When it comes to self assessment, Captain Riker sums it up:
"The game isn't big enough unless it scares you a little."
-- William Riker
At Flood IO we take performance seriously and are always looking to improve. We find an increasing number of customers come to us for advice and not just execution of their test plans. A lot of that advice centres around how to improve first visit (empty cache) performance. Luckily you don't need an expensive tool to figure this out. Tools such as Google Page Speed and Yahoo YSlow offer simple, straight forward advice on how to optimise web page performance.
There's been a lot of media attention on this lately, just follow the #webperf hash tag on Twitter for example. If you're not already familiar with the tools, go check them out. They're easy to install and you can test your own site with a simple browser extension.
Which brings me back to the topic of this post. With all the SaaS performance test vendors out there and barrage of advice being offered, are they dogfooding their own product?
We took a look at 12 vendors that advertise in this space including ourselves to see how we stand up.
We chose from the following SaaS performance test sites to run the comparison tests:
Flood, Loadstorm, Apicasystem, Loader, Telerik, Neotys, Neustar, Loadimpact, Blazemeter, Blitz, Soasta and Smartbear.
We simulated a first visit to the home page of each product with an empty browser cache, using the free service of GTMetrix. This site runs reports from Vancouver Canada using Firefox (Desktop) 25.0.1, Page Speed 1.12.16 and YSlow 3.1.7. Tests were automated using the GTMetrix API and a simple bash script we cooked up for this purpose. This makes the test repeatable and can be expanded to include other sites if interested.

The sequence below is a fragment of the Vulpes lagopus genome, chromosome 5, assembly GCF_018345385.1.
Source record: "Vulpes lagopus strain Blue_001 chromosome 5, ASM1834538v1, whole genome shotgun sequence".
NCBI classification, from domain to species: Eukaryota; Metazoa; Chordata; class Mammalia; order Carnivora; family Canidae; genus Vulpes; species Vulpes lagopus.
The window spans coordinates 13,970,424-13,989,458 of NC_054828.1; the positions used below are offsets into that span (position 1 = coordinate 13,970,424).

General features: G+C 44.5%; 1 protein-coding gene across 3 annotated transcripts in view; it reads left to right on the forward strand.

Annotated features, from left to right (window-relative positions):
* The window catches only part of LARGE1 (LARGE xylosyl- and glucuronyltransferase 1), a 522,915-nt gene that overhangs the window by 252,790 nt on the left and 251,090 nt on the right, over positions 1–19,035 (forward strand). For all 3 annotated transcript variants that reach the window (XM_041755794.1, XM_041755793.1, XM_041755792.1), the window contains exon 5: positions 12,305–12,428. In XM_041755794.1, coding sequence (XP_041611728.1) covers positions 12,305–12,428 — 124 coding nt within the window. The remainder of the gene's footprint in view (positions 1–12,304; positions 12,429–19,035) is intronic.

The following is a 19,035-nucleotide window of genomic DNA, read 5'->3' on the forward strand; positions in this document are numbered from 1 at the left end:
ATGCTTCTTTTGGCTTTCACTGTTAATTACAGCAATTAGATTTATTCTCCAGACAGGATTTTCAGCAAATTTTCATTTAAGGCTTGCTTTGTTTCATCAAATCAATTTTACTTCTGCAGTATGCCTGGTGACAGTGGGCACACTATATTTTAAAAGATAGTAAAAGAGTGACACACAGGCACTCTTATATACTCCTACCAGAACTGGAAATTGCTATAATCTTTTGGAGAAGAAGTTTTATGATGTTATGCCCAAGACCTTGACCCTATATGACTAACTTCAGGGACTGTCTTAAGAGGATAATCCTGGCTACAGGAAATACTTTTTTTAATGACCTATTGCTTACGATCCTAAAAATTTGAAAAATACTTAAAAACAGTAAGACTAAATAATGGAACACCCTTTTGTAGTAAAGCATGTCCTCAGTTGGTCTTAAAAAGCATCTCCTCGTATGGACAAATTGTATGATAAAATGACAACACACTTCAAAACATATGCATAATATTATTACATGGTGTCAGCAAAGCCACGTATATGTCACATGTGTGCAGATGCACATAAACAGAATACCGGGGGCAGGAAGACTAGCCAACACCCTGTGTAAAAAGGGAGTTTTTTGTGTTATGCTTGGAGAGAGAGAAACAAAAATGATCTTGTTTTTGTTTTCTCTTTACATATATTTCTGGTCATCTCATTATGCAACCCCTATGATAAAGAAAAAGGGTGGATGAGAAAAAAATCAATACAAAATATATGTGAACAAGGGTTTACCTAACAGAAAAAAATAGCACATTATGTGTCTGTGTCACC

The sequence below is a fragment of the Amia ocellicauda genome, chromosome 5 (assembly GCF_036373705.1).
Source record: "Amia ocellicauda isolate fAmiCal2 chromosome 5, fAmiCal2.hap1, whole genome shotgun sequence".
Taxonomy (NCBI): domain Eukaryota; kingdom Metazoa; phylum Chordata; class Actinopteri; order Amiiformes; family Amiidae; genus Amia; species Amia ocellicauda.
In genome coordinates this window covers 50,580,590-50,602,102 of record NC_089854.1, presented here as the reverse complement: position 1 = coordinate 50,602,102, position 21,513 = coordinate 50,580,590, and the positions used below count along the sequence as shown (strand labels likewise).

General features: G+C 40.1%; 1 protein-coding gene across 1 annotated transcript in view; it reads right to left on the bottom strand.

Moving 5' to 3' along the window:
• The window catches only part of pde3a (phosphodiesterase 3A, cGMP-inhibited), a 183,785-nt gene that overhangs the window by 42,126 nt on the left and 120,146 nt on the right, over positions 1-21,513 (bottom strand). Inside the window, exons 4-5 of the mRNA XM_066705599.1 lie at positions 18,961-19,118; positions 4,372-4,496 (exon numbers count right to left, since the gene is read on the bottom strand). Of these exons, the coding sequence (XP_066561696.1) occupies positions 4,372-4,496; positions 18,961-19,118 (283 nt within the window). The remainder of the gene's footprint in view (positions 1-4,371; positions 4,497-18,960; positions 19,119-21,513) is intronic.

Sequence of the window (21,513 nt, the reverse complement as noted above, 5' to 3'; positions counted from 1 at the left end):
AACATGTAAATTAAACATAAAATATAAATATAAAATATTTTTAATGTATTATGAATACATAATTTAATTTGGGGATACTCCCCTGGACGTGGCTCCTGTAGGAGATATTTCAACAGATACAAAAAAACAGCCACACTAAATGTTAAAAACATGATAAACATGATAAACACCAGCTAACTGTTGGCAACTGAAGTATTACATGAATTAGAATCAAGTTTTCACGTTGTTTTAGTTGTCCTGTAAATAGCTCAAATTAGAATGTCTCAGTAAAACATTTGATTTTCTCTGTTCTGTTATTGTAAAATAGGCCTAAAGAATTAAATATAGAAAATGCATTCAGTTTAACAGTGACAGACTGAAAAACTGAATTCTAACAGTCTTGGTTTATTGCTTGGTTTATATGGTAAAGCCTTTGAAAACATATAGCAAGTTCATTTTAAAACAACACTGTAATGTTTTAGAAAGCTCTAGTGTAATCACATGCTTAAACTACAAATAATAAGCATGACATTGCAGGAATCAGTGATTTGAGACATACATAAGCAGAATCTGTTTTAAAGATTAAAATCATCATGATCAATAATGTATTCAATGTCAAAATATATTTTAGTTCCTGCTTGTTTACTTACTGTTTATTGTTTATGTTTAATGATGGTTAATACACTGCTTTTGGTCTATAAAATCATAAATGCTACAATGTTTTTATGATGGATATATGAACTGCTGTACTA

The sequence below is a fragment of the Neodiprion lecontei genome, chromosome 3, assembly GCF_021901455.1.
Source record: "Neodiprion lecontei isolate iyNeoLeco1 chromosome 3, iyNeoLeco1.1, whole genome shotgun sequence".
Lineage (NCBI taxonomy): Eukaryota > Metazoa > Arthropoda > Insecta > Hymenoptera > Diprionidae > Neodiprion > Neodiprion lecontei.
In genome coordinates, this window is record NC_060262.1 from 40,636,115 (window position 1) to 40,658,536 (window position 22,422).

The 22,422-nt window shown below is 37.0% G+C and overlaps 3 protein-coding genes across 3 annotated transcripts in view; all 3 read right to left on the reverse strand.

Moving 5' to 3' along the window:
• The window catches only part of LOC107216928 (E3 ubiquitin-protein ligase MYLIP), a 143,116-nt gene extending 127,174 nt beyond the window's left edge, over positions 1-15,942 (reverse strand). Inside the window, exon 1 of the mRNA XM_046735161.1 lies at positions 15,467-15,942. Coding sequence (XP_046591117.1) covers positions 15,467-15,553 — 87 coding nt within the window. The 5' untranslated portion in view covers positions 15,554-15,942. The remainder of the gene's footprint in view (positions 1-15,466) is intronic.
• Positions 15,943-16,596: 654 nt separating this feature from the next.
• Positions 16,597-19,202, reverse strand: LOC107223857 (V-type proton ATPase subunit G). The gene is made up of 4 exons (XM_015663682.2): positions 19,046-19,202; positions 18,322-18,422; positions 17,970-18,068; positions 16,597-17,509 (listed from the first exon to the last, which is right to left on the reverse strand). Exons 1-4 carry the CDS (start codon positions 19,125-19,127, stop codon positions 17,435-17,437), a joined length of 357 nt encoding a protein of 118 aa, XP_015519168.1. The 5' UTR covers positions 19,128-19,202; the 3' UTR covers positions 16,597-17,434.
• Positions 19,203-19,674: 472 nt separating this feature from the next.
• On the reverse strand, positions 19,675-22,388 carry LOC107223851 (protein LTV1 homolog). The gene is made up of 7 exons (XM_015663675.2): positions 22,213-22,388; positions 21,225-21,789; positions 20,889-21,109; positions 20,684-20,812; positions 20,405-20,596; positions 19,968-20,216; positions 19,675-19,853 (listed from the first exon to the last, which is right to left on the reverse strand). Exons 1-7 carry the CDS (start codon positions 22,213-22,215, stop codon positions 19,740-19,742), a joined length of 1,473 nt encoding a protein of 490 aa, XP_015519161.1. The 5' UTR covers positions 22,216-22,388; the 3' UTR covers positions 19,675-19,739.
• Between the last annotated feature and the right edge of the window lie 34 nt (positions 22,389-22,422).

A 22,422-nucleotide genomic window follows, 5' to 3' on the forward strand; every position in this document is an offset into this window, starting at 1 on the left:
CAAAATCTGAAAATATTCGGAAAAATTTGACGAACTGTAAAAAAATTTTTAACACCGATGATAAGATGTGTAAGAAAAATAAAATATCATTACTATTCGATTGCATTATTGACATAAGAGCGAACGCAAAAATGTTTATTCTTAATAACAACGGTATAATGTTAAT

For each dimension of the test we rank sites from best to worst in terms of their individual score. You can view the summary results here which includes links to the individual GTMetrix formatted reports.
Page Load Times (ms)
This is a measure of page load time in milliseconds and is perhaps the most contentious dimension measured. Typical caveats to this score will be things like repeatability (hitting cold or warm servers), geographic distance from test to origin, TCP connection overheads, SSL negotiation and so on. In any case, Loadstorm was ranked number one here, with the majority under 3 seconds.
AKA the how bad does my site suck on a high latency mobile network score or more commonly the I don't know how to combine files and minimise requests score.
80% of the end-user response time is spent on the front-end. Most of this time is tied up in downloading all the components in the page: images, stylesheets, scripts, Flash, etc. Reducing the number of components in turn reduces the number of HTTP requestsrequired to render the page. This is the key to faster pages.
It's an area in which Flood IO is quite aggressive in terms of optimizations. In fact a second visit to our home page with a primed cache is just 2 requests. We take care to combine assets into single files, use CSS image sprites where possible and generally reduce the amount of HTTP requests required. Very important for high latency links like mobile users and often overlooked by clients including our competitors.